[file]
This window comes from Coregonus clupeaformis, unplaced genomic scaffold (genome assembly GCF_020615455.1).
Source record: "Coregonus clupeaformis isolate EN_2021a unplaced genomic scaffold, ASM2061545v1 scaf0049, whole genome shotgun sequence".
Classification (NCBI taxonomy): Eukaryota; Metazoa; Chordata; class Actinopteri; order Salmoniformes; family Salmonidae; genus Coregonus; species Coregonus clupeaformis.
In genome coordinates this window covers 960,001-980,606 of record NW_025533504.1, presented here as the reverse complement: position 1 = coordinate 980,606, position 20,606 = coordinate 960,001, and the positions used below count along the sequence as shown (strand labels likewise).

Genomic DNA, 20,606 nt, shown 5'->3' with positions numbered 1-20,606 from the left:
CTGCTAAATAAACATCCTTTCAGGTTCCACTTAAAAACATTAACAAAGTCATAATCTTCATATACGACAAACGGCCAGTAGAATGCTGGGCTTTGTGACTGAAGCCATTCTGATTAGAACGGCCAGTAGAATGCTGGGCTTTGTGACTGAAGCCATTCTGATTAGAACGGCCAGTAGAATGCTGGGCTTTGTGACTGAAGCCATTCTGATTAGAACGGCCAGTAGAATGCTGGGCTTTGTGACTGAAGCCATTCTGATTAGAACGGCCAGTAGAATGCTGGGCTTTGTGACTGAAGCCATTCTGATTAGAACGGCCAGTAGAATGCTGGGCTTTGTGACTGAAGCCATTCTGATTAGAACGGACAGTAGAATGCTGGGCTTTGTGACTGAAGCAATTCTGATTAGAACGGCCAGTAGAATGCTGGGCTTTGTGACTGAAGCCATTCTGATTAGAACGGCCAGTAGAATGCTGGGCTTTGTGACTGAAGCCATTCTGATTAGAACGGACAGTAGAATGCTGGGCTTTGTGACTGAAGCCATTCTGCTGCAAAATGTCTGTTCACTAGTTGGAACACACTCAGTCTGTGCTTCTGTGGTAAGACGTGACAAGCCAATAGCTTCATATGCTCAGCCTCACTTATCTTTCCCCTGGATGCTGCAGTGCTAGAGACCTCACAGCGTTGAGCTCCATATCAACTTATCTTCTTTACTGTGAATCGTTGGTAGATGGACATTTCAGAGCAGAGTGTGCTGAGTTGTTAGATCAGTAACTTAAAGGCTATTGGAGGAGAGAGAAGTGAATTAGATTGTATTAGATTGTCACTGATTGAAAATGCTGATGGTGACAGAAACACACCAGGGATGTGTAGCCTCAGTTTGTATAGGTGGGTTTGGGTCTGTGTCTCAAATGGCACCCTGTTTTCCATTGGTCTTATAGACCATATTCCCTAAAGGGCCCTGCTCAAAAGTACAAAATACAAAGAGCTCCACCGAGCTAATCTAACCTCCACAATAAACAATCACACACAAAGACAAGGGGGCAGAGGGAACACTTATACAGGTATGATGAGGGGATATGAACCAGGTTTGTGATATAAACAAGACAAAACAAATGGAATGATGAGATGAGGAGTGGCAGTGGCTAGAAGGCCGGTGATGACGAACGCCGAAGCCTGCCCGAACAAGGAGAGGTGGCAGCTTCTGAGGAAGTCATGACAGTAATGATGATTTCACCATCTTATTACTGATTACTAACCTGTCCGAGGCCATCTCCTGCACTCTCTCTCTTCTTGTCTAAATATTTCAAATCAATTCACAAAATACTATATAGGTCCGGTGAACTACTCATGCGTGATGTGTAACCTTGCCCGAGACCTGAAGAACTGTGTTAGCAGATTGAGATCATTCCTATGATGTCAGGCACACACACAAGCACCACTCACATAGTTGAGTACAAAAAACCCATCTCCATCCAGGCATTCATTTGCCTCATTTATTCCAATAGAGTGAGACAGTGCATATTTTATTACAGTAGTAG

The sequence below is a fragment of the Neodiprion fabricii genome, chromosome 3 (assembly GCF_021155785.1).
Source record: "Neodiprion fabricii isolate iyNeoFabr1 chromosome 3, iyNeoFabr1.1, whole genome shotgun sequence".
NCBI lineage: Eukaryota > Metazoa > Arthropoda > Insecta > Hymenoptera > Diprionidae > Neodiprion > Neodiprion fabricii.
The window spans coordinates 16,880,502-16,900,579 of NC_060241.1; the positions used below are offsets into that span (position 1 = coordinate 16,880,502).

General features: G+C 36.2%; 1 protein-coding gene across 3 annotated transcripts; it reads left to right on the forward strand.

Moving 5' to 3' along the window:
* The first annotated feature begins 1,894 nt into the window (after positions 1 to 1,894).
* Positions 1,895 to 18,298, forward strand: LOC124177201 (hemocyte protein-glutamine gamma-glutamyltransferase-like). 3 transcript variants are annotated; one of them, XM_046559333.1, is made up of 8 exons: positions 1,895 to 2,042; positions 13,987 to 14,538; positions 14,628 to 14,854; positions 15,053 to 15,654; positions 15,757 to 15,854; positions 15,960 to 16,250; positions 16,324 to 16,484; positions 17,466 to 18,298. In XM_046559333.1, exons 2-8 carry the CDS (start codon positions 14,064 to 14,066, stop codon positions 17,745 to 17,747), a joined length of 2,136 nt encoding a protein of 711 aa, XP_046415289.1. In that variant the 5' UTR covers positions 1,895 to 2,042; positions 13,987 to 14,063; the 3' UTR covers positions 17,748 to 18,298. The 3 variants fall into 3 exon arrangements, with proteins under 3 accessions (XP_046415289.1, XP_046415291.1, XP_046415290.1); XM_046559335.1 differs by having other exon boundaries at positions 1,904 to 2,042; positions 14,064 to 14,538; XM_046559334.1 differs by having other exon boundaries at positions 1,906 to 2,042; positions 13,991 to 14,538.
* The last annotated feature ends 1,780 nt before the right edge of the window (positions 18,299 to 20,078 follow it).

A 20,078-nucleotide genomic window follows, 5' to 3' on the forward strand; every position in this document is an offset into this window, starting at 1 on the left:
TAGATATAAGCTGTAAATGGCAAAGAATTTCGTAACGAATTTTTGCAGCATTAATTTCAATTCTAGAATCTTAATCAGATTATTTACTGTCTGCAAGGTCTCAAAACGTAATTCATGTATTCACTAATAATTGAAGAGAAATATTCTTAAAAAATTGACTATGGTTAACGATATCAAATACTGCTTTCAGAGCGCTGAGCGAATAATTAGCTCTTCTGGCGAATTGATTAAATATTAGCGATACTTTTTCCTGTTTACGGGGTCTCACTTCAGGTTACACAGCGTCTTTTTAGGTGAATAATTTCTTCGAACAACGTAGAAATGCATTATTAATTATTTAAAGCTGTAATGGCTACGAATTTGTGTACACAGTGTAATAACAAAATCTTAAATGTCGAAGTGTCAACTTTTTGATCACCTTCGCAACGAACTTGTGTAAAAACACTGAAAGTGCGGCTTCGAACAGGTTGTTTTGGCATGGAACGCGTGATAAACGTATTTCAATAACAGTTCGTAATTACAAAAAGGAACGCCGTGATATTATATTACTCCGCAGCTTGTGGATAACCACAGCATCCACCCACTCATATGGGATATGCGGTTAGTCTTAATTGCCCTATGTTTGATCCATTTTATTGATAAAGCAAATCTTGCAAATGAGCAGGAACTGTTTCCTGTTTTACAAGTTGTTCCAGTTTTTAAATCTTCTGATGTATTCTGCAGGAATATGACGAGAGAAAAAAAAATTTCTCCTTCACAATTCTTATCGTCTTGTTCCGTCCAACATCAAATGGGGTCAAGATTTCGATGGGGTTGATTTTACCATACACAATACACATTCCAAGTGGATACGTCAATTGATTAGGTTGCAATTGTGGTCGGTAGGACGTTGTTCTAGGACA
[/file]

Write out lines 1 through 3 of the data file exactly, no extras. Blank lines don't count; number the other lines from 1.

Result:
This window comes from Coregonus clupeaformis, unplaced genomic scaffold (genome assembly GCF_020615455.1).
Source record: "Coregonus clupeaformis isolate EN_2021a unplaced genomic scaffold, ASM2061545v1 scaf0049, whole genome shotgun sequence".
Classification (NCBI taxonomy): Eukaryota; Metazoa; Chordata; class Actinopteri; order Salmoniformes; family Salmonidae; genus Coregonus; species Coregonus clupeaformis.